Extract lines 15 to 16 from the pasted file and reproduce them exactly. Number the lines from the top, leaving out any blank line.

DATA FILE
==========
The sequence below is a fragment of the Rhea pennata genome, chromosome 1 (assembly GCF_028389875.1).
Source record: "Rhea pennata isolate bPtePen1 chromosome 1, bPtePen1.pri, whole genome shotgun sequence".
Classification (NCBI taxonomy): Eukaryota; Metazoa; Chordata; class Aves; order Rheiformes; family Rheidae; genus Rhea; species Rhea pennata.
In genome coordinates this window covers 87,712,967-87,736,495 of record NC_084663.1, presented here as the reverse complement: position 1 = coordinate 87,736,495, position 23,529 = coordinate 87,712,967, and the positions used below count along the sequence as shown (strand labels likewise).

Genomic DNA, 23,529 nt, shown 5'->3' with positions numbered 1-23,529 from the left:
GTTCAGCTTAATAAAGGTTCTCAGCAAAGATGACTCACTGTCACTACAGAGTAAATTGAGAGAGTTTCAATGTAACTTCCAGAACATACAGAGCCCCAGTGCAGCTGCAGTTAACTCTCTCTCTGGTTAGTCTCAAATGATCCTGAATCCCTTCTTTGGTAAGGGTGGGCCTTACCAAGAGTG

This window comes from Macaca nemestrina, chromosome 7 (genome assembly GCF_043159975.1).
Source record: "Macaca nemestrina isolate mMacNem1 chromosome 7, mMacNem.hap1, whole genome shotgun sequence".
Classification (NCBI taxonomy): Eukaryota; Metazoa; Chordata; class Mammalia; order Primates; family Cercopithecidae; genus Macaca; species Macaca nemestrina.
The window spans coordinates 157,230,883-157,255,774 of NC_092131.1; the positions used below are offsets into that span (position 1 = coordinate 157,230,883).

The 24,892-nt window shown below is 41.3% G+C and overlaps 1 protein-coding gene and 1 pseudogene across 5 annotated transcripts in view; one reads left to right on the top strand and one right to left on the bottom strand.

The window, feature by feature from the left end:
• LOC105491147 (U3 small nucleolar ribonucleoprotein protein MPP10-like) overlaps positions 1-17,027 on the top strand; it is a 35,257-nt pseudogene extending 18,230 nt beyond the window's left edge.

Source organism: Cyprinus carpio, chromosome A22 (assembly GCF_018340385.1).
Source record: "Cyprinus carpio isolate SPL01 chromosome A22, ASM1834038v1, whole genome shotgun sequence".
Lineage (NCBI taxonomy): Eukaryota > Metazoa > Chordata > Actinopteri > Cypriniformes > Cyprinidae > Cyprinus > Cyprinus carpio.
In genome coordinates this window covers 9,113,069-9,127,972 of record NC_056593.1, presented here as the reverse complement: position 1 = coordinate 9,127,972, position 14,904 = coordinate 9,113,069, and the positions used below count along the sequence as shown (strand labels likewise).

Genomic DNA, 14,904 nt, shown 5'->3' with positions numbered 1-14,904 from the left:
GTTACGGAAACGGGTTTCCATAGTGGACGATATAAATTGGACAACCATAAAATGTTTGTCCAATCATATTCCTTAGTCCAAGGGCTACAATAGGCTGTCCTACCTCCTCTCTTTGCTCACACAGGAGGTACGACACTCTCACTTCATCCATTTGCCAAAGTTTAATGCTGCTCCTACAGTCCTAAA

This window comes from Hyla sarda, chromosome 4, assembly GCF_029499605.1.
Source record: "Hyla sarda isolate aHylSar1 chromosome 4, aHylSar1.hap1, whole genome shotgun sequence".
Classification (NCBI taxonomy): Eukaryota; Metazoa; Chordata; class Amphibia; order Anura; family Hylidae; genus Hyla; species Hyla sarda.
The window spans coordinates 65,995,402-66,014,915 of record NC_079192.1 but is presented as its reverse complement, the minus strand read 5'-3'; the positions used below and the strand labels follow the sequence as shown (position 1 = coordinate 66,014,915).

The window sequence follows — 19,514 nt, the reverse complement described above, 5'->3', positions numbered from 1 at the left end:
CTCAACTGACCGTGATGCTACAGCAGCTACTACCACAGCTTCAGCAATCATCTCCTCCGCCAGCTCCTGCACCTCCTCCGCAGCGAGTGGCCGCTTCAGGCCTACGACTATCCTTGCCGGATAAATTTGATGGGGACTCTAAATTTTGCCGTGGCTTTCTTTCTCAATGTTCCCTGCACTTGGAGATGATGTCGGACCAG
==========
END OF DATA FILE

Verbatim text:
Source record: "Cyprinus carpio isolate SPL01 chromosome A22, ASM1834038v1, whole genome shotgun sequence".
Lineage (NCBI taxonomy): Eukaryota > Metazoa > Chordata > Actinopteri > Cypriniformes > Cyprinidae > Cyprinus > Cyprinus carpio.